We granted certiorari to decide whether an appellate court, on an appeal by the defendant in a criminal case, may take notice of and correct an illegally lenient sentence so that the defendant is worse off for having exercised his right to appeal. We hold that an appellate court under such circumstances should disregard sentencing errors favorable to the defendant unless the prosecution has raised the issue in the trial court and has sought appellate review.
Defendant was convicted of simple burglary of a pharmacy in violation of La.R.S. 14:62.1. The trial court sentenced defendant as a second offender under La.R.S. 15:529.1 to ten years imprisonment at hard labor, without mentioning the denial of parole eligibility required by the statute.
Defendant appealed, contending among other things that the trial court erred in finding him to be a multiple offender and in imposing an excessive sentence. The court of appeal rejected all of defendant's contentions, but amended the sentence to provide that defendant was not eligible for parole, even though the prosecution had not raised the issue in the trial court and appealed or otherwise sought appellate review of the legality of the sentence. 439 So.2d 622. We granted certiorari. 443 So.2d 1123.
La.C.Cr.P. Art. 882 provides that an illegal sentence may be corrected by the trial court at any time. Additionally, an appellate court may take notice of the illegality
On defendant's appeal in State v. Napoli, 428 So.2d 957 (La.App. 1st Cir.1983), the court of appeal, on its own motion and without any request for review by the prosecution, corrected an illegal sentence so as to deny parole eligibility to the defendant for an additional thirty months more than the sentence imposed by the trial court. This court, on defendant's application, rendered the following per curiam decision, reported at 437 So.2d 868:
Unfortunately, although the import of the ruling was very clear, this court cited the wrong Goodley decision, the correct citation being 423 So.2d 648 (La.1983). In the first Goodley decision (which was incorrectly cited in Napoli), this court had recognized an illegal jury verdict as patent error on defendant's appeal and had set aside the verdict. Of course, as the court of appeal correctly noted in the present case, the first Goodley decision was not authority for the proposition that recognizing a patent error unfavorable to defendant on defendant's appeal has a chilling effect on a defendant's exercise of his right to appeal. However, the second Goodley decision clearly stands for (and was intended to be cited for) the proposition that an appellate court's review for patent errors should not work to a defendant's disadvantage on his own appeal.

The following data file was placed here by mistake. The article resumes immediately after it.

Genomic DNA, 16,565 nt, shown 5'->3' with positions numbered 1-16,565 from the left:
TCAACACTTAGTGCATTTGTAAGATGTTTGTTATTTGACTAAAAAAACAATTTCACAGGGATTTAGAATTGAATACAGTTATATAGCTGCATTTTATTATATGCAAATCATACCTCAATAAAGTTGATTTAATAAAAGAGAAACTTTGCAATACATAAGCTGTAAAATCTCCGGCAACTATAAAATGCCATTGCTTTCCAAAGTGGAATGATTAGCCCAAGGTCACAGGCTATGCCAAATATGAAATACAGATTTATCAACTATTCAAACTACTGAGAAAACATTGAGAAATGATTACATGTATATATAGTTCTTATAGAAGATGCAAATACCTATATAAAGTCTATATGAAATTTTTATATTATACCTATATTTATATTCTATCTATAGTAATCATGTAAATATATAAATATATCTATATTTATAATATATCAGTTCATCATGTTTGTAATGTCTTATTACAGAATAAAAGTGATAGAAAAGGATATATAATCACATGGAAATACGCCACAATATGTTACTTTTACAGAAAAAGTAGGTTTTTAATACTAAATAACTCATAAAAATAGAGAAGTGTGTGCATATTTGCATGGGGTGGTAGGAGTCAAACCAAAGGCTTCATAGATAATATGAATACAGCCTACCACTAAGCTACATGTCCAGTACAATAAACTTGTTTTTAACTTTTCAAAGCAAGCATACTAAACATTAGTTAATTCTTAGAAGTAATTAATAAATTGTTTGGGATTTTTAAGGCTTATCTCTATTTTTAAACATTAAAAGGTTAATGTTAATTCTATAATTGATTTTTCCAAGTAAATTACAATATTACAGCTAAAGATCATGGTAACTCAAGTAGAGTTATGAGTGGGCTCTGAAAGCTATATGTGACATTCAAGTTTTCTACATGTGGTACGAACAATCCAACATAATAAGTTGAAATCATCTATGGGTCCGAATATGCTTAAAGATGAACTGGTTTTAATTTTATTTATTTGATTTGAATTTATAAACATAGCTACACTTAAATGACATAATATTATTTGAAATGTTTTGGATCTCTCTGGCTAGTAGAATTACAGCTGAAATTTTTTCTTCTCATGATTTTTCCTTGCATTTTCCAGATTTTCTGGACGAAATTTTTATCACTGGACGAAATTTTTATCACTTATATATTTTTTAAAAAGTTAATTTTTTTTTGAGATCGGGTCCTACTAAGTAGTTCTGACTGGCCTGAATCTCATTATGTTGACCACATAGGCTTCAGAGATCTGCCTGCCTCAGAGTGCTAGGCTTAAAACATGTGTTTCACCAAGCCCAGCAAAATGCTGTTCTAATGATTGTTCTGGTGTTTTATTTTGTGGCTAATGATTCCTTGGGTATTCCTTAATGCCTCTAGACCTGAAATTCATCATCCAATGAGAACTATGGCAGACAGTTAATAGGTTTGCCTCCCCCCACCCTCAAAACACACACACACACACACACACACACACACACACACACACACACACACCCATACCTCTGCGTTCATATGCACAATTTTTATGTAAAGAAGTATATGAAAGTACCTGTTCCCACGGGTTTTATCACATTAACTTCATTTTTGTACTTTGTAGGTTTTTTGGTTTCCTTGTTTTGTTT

In the present case, the court of appeal expressed doubt about the import of the per curiam decision in Napoli (with its incorrect citation) and about the procedure for correcting a patent error in sentencing. There is no cause for doubt.
Therefore, if a trial judge imposes a sentence without mentioning denial of parole eligibility required by a statute, it is inappropriate for an appellate court to correct the sentence when the defendant alone seeks appellate review.
Finally, the court of appeal compounded its error in the present case by correcting the sentence itself, rather than remanding the case to the trial court to do so. Correction of a sentence by an appellate court is arguably appropriate in some cases. However, since it is possible that the trial judge at the time of sentencing in the present case simply overlooked the "without benefit" provision of the statute, a reviewing court cannot determine whether the judge might have imposed a sentence of fewer than ten years if the prosecution had pointed out the restriction to him. Thus, the action of the appellate court possibly denied defendant the right to have the trial judge exercise informed sentencing discretion.
Accordingly, the portion of the judgment of the court of appeal amending the sentence is set aside, and the sentence imposed by the trial court is reinstated. The conviction and original sentence are affirmed.
DIXON, C.J., concurs.